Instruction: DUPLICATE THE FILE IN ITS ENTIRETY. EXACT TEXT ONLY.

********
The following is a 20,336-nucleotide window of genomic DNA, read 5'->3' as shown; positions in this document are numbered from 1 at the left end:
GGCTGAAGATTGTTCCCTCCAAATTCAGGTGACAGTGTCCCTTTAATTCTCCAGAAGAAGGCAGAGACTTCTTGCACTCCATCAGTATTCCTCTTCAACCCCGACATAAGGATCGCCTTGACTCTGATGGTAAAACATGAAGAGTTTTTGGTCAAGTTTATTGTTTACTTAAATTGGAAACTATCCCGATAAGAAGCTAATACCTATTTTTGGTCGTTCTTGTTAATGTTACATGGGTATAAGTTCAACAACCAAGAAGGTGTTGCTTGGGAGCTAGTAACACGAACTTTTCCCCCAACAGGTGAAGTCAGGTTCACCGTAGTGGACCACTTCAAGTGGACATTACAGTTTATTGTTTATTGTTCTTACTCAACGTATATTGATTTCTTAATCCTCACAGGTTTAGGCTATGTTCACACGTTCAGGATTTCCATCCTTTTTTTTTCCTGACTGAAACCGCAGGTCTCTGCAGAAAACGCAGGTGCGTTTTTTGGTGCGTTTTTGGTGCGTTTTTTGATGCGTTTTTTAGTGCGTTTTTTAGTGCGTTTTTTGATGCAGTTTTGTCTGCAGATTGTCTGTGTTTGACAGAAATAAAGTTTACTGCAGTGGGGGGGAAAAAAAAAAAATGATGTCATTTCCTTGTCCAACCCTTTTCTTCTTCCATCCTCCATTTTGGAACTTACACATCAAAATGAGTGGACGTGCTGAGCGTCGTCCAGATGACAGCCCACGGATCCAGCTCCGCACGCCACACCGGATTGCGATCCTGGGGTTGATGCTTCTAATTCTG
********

The following is a 20,336-nucleotide window of genomic DNA, read 5'->3' as shown; positions in this document are numbered from 1 at the left end:
GGCTGAAGATTGTTCCCTCCAAATTCAGGTGACAGTGTCCCTTTAATTCTCCAGAAGAAGGCAGAGACTTCTTGCACTCCATCAGTATTCCTCTTCAACCCCGACATAAGGATCGCCTTGACTCTGATGGTAAAACATGAAGAGTTTTTGGTCAAGTTTATTGTTTACTTAAATTGGAAACTATCCCGATAAGAAGCTAATACCTATTTTTGGTCGTTCTTGTTAATGTTACATGGGTATAAGTTCAACAACCAAGAAGGTGTTGCTTGGGAGCTAGTAACACGAACTTTTCCCCCAACAGGTGAAGTCAGGTTCACCGTAGTGGACCACTTCAAGTGGACATTACAGTTTATTGTTTATTGTTCTTACTCAACGTATATTGATTTCTTAATCCTCACAGGTTTAGGCTATGTTCACACGTTCAGGATTTCCATCCTTTTTTTTTCCTGACTGAAACCGCAGGTCTCTGCAGAAAACGCAGGTGCGTTTTTTGGTGCGTTTTTGGTGCGTTTTTTGATGCGTTTTTTAGTGCGTTTTTTAGTGCGTTTTTTGATGCAGTTTTGTCTGCAGATTGTCTGTGTTTGACAGAAATAAAGTTTACTGCAGTGGGGGGGAAAAAAAAAAAATGATGTCATTTCCTTGTCCAACCCTTTTCTTCTTCCATCCTCCATTTTGGAACTTACACATCAAAATGAGTGGACGTGCTGAGCGTCGTCCAGATGACAGCCCACGGATCCAGCTCCGCACGCCACACCGGATTGCGATCCTGGGGTTGATGCTTCTAATTCTG